lectionhome authors titles dates links about
2 october 2008
When I was young – ten years old or so, about 1970 – I owned a small plaster bust of William McKinley. Salvaged from the domestic relics of some great-aunt or other, the thing was a real curiosity in an age when most kids my age were into posters of the Beatles or baseball cards of Hank Aaron. I no longer have the bust, but somewhere I still have a tiny statuette of McKinley, one of a series of netsuke-like Presidential figurines collected at some long-defunct Chicago supermarket chain of the 1960s, "Hand-Painted by Artists." It displays McKinley as a corpulent, mildly scowling, clean-shaven gent in an impossibly voluminous overcoat, propping a top hat against his thigh. The close shave marks him as the first President of the 20th century, but everything else about the little McKinley bespeaks Gilded-Age self-satisfaction. I have no idea whether the real McKinley tended to embonpoint, but he falls right in the middle of a range of seriously hefty Presidents, from Arthur to Taft, who literally embody the extravagance of an America grown to preponderance on the world stage.
Kevin Phillips's William McKinley, in the Times Books American Presidents series, sees McKinley as a great President, leading the nation not only over the symbolic turn of the 20th century but into international empire and a vast economic transition from agriculture to manufacturing. Though he was a conservative Republican, McKinley was surprisingly popular with labor. The worker and the capitalist of the 1890s fought like cats in a sack, but their political interests were ultimately more aligned with each other's than either's were with those of the farmers who constituted Democrat William Jennings Bryan's electoral base.
Phillips also presents McKinley as a reluctant imperialist. He wants to have McKinley both ways in that respect: as someone who tried to calm war hysteria in the 1897-98 escalation of tensions over Cuba, but also as someone who installed the first "war room" in the White House and acted as his own chief diplomat and supreme commander during the brief war with Spain. Phillips is concerned with making a case for McKinley as an independent man of action, and he succeeds, somewhat at the cost of his view of McKinley as a dulcet man of peace. A veteran of Civil War staff-officer duties, McKinley could run a tight military operation, even if he lacked the flamboyance of his Rough Rider successor.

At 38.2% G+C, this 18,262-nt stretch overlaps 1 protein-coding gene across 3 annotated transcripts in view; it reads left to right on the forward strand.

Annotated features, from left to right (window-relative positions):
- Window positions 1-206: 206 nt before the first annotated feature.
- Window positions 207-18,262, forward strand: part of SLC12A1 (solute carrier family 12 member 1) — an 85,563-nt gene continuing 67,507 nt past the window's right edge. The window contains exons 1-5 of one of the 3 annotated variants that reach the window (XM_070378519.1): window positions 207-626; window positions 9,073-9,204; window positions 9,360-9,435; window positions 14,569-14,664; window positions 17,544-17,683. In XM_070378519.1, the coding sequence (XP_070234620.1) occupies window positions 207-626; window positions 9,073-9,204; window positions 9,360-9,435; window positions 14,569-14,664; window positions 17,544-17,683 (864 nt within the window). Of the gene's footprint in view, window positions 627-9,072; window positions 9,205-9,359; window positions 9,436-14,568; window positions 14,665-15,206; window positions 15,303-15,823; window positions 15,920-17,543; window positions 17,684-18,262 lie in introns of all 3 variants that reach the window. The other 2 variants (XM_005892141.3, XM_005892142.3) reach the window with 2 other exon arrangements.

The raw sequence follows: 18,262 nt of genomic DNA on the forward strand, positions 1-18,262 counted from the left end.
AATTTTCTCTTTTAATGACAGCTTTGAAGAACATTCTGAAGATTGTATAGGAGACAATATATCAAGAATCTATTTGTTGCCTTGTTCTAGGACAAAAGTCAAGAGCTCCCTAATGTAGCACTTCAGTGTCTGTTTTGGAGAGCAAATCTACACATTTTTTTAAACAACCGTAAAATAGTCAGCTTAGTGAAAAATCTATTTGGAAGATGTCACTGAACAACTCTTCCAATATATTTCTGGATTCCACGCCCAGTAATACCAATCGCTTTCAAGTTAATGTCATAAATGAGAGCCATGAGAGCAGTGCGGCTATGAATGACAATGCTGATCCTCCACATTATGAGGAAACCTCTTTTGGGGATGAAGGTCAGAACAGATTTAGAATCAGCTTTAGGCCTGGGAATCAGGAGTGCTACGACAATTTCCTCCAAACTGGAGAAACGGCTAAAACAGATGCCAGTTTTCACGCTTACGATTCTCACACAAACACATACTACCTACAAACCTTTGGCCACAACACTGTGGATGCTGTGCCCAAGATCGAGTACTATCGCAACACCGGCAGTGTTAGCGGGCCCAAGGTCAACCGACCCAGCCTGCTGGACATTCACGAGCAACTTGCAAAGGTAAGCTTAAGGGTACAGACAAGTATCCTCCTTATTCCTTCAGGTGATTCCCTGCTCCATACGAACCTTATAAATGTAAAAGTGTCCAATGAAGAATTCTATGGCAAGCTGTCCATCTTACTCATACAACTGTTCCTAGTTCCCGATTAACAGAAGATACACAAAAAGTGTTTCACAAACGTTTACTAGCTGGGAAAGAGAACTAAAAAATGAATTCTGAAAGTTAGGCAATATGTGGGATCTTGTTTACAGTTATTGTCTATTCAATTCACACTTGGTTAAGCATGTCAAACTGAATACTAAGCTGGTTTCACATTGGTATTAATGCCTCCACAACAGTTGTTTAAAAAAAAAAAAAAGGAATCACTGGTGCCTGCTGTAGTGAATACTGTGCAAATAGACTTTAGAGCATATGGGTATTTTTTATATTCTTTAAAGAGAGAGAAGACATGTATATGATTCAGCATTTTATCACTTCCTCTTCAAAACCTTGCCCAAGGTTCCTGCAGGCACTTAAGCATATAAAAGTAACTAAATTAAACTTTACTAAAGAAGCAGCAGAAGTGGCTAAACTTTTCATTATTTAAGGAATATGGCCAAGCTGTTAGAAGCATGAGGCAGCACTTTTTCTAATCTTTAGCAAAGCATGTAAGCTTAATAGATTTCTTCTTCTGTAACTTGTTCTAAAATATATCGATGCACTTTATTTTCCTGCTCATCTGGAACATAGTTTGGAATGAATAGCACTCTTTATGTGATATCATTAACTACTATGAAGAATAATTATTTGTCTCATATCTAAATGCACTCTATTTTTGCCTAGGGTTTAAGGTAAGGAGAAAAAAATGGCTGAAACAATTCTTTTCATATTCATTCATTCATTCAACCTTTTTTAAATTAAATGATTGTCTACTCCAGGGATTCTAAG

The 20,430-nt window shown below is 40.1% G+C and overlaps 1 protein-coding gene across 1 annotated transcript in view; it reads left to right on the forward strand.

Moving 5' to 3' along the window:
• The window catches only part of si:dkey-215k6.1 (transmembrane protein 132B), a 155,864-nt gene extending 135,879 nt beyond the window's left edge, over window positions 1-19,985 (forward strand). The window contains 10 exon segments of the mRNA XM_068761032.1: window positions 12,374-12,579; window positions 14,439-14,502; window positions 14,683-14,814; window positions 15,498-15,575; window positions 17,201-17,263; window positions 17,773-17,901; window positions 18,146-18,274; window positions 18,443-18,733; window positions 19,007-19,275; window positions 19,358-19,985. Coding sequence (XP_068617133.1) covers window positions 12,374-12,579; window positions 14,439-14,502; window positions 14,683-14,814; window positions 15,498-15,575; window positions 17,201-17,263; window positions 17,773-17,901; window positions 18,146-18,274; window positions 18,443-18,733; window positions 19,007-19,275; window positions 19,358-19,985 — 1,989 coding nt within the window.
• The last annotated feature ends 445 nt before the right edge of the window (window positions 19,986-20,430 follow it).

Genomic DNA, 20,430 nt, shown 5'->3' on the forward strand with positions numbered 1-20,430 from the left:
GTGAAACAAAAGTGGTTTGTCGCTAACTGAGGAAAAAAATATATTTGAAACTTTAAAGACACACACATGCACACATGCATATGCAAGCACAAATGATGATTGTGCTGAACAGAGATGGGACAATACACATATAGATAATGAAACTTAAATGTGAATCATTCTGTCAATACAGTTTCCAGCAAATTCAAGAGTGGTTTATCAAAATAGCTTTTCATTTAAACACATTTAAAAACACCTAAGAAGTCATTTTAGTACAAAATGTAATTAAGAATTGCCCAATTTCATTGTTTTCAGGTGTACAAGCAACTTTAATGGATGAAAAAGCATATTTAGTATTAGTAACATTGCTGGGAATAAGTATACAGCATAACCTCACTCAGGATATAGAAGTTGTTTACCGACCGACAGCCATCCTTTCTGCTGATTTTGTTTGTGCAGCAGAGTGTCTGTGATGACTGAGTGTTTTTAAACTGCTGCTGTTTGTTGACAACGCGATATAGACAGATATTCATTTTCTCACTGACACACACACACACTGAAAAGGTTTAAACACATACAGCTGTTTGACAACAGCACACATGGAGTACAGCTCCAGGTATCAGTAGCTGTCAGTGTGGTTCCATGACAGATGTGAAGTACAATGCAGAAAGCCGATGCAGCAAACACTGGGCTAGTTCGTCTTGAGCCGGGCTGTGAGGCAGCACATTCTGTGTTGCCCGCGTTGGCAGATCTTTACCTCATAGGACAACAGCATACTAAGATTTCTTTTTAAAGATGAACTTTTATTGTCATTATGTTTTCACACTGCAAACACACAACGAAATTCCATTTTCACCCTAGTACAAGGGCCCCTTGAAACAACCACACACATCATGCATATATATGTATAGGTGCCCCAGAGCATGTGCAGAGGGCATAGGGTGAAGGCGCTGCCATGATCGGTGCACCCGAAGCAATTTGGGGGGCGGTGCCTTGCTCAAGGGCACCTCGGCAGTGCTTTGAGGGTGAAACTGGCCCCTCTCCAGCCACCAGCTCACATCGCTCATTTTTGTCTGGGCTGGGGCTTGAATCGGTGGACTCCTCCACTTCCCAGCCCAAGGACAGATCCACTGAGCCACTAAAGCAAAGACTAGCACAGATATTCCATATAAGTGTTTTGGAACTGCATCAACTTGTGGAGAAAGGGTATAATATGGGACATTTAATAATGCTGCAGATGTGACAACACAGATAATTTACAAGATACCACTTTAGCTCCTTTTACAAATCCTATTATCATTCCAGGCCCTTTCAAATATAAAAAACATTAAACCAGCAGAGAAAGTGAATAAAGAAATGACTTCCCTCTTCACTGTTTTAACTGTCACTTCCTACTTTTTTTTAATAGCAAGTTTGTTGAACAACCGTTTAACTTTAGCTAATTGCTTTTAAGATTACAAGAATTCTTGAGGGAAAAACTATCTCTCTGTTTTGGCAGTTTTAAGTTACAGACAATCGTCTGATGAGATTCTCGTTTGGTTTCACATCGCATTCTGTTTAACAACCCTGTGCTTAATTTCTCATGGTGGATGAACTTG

Much of Phillips's argument is repetitive, as he misses no chance to make a case for McKinley's greatness, but is confronted at all turns by a received tradition in American history that sees McKinley as a doughy, slow-of-speech type, a kind of glorified alderman in the pocket of plutocratic interests from Philistine small-city Ohio. So he reads McKinley's inarticulateness as evidence of good listening, his indecisions as evidence of deliberation, and his lack of intellectual interests as . . . well, lack of intellectual interests. But McKinley was elected twice, and dominated national Republican politics in a way that his more intellectually curious predecessors, like Rutherford Hayes and James Garfield, failed to do. "Then as now, voters warm to an honest and effective public servant who'd rather live on middle-class Main Street . . . than discuss Tolstoy in fashionable salons" (19).
Phillips sees McKinley as having a lot in common with Richard Nixon and Ronald Reagan, right-wingers who drew considerable support from labor because they seemed to share the values of blue-collar America, even if they didn't share the working class's policy interests. He has a good point here. The popularity of some far-right politicians among the natural base of the left says a lot about the peculiar structure of class divisions in America, and the way in which political rhetoric articulates values to those classes.
Phillips says almost nothing about Leon Czolgosz in this study, not that Czolgosz played any role in McKinley's life before ending it. But Czolgosz has loomed large in McKinley historiography. One assumes that if you get assassinated by a working-class anarchist, you must be a tool of the bourgeoisie. But real-life politics are more complicated than that either/or scenario. And real assassins are more complicated. Lincoln, shot by a white supremacist, was obviously a friend to African-Americans. But Garfield is assumed to have been a civil-service reformer because he was famously shot by a disappointed office-seeker, when in fact that office-seeker was nothing more than a nutcase. We just can't assume that assassins cancel their opposites. McKinley was more complex than that simple equation would suggest. And Kevin Phillips, if not always convincing in arguing for McKinley's virtues, is powerful in asserting the 25th President's complexity.
Phillips, Kevin. William McKinley. New York: Times Books, 2003.